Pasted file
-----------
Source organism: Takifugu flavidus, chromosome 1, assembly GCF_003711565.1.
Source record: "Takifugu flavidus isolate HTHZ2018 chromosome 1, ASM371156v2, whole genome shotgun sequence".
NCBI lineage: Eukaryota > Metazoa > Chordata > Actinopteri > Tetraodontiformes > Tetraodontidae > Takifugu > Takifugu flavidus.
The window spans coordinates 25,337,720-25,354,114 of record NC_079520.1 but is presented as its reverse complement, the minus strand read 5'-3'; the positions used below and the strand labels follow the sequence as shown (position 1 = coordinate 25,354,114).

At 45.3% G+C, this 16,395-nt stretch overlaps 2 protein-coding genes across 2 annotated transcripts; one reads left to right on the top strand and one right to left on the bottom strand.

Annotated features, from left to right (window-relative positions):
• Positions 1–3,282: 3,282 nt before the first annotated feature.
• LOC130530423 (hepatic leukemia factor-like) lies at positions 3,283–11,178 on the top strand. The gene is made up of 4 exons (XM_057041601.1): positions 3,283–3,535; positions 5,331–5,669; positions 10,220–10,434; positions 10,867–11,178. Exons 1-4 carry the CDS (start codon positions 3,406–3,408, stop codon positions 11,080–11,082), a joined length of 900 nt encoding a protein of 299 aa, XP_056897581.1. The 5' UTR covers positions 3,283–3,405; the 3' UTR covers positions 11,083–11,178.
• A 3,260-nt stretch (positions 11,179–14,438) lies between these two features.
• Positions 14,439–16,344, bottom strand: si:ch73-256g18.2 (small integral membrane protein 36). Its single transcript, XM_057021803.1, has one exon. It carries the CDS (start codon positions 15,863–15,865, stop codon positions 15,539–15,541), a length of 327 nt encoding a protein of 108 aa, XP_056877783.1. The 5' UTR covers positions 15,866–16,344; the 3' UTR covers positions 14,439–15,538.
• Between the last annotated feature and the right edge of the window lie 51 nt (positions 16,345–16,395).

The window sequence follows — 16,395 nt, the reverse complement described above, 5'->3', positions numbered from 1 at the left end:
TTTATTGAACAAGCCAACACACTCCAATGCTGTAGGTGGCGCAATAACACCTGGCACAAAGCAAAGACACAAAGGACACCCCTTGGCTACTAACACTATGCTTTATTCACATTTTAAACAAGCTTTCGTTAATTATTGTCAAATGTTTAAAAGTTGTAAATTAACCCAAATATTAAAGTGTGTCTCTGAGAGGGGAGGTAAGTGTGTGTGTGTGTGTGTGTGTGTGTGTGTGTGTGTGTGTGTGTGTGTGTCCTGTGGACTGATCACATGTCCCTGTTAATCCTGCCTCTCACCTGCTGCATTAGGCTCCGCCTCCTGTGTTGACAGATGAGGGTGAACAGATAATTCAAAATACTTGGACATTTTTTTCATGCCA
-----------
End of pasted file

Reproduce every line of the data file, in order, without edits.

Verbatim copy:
Source organism: Takifugu flavidus, chromosome 1, assembly GCF_003711565.1.
Source record: "Takifugu flavidus isolate HTHZ2018 chromosome 1, ASM371156v2, whole genome shotgun sequence".
NCBI lineage: Eukaryota > Metazoa > Chordata > Actinopteri > Tetraodontiformes > Tetraodontidae > Takifugu > Takifugu flavidus.
The window spans coordinates 25,337,720-25,354,114 of record NC_079520.1 but is presented as its reverse complement, the minus strand read 5'-3'; the positions used below and the strand labels follow the sequence as shown (position 1 = coordinate 25,354,114).

At 45.3% G+C, this 16,395-nt stretch overlaps 2 protein-coding genes across 2 annotated transcripts; one reads left to right on the top strand and one right to left on the bottom strand.

Annotated features, from left to right (window-relative positions):
• Positions 1–3,282: 3,282 nt before the first annotated feature.
• LOC130530423 (hepatic leukemia factor-like) lies at positions 3,283–11,178 on the top strand. The gene is made up of 4 exons (XM_057041601.1): positions 3,283–3,535; positions 5,331–5,669; positions 10,220–10,434; positions 10,867–11,178. Exons 1-4 carry the CDS (start codon positions 3,406–3,408, stop codon positions 11,080–11,082), a joined length of 900 nt encoding a protein of 299 aa, XP_056897581.1. The 5' UTR covers positions 3,283–3,405; the 3' UTR covers positions 11,083–11,178.
• A 3,260-nt stretch (positions 11,179–14,438) lies between these two features.
• Positions 14,439–16,344, bottom strand: si:ch73-256g18.2 (small integral membrane protein 36). Its single transcript, XM_057021803.1, has one exon. It carries the CDS (start codon positions 15,863–15,865, stop codon positions 15,539–15,541), a length of 327 nt encoding a protein of 108 aa, XP_056877783.1. The 5' UTR covers positions 15,866–16,344; the 3' UTR covers positions 14,439–15,538.
• Between the last annotated feature and the right edge of the window lie 51 nt (positions 16,345–16,395).

The window sequence follows — 16,395 nt, the reverse complement described above, 5'->3', positions numbered from 1 at the left end:
TTTATTGAACAAGCCAACACACTCCAATGCTGTAGGTGGCGCAATAACACCTGGCACAAAGCAAAGACACAAAGGACACCCCTTGGCTACTAACACTATGCTTTATTCACATTTTAAACAAGCTTTCGTTAATTATTGTCAAATGTTTAAAAGTTGTAAATTAACCCAAATATTAAAGTGTGTCTCTGAGAGGGGAGGTAAGTGTGTGTGTGTGTGTGTGTGTGTGTGTGTGTGTGTGTGTGTGTGTGTGTCCTGTGGACTGATCACATGTCCCTGTTAATCCTGCCTCTCACCTGCTGCATTAGGCTCCGCCTCCTGTGTTGACAGATGAGGGTGAACAGATAATTCAAAATACTTGGACATTTTTTTCATGCCA